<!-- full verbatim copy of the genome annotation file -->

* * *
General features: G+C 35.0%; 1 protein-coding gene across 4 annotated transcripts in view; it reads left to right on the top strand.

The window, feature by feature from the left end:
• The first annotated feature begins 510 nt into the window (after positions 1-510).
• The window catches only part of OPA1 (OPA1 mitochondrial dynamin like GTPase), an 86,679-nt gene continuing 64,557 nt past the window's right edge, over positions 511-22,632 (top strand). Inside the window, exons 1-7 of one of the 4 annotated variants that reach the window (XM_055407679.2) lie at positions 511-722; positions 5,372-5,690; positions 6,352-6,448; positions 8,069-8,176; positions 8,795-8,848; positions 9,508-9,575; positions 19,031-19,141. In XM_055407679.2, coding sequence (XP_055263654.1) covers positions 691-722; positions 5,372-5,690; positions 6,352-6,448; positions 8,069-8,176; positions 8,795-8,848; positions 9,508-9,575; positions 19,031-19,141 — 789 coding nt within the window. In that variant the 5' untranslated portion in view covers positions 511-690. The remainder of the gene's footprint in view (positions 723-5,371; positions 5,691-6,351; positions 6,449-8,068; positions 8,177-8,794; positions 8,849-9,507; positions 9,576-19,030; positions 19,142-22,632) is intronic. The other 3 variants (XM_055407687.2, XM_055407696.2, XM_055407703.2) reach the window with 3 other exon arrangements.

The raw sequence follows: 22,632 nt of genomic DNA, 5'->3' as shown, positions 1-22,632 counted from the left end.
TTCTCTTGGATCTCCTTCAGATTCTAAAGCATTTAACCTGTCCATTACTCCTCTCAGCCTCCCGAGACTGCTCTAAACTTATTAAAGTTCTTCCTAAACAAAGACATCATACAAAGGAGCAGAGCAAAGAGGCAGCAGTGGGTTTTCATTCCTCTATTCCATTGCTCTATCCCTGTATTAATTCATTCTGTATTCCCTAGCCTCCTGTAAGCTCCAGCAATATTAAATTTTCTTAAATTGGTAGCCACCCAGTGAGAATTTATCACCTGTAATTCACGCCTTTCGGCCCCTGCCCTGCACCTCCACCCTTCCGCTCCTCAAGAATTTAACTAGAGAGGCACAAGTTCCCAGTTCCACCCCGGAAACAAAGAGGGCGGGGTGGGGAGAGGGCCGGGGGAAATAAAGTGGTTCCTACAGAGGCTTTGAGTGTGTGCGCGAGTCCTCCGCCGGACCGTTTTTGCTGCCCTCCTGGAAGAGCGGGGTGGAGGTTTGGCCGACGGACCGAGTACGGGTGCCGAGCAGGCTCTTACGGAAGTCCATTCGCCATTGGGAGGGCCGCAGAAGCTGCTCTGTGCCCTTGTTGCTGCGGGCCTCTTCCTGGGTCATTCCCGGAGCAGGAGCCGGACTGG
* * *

General features: G+C 35.0%; 1 protein-coding gene across 4 annotated transcripts in view; it reads left to right on the top strand.

The window, feature by feature from the left end:
• The first annotated feature begins 510 nt into the window (after positions 1-510).
• The window catches only part of OPA1 (OPA1 mitochondrial dynamin like GTPase), an 86,679-nt gene continuing 64,557 nt past the window's right edge, over positions 511-22,632 (top strand). Inside the window, exons 1-7 of one of the 4 annotated variants that reach the window (XM_055407679.2) lie at positions 511-722; positions 5,372-5,690; positions 6,352-6,448; positions 8,069-8,176; positions 8,795-8,848; positions 9,508-9,575; positions 19,031-19,141. In XM_055407679.2, coding sequence (XP_055263654.1) covers positions 691-722; positions 5,372-5,690; positions 6,352-6,448; positions 8,069-8,176; positions 8,795-8,848; positions 9,508-9,575; positions 19,031-19,141 — 789 coding nt within the window. In that variant the 5' untranslated portion in view covers positions 511-690. The remainder of the gene's footprint in view (positions 723-5,371; positions 5,691-6,351; positions 6,449-8,068; positions 8,177-8,794; positions 8,849-9,507; positions 9,576-19,030; positions 19,142-22,632) is intronic. The other 3 variants (XM_055407687.2, XM_055407696.2, XM_055407703.2) reach the window with 3 other exon arrangements.

The raw sequence follows: 22,632 nt of genomic DNA, 5'->3' as shown, positions 1-22,632 counted from the left end.
TTCTCTTGGATCTCCTTCAGATTCTAAAGCATTTAACCTGTCCATTACTCCTCTCAGCCTCCCGAGACTGCTCTAAACTTATTAAAGTTCTTCCTAAACAAAGACATCATACAAAGGAGCAGAGCAAAGAGGCAGCAGTGGGTTTTCATTCCTCTATTCCATTGCTCTATCCCTGTATTAATTCATTCTGTATTCCCTAGCCTCCTGTAAGCTCCAGCAATATTAAATTTTCTTAAATTGGTAGCCACCCAGTGAGAATTTATCACCTGTAATTCACGCCTTTCGGCCCCTGCCCTGCACCTCCACCCTTCCGCTCCTCAAGAATTTAACTAGAGAGGCACAAGTTCCCAGTTCCACCCCGGAAACAAAGAGGGCGGGGTGGGGAGAGGGCCGGGGGAAATAAAGTGGTTCCTACAGAGGCTTTGAGTGTGTGCGCGAGTCCTCCGCCGGACCGTTTTTGCTGCCCTCCTGGAAGAGCGGGGTGGAGGTTTGGCCGACGGACCGAGTACGGGTGCCGAGCAGGCTCTTACGGAAGTCCATTCGCCATTGGGAGGGCCGCAGAAGCTGCTCTGTGCCCTTGTTGCTGCGGGCCTCTTCCTGGGTCATTCCCGGAGCAGGAGCCGGACTGG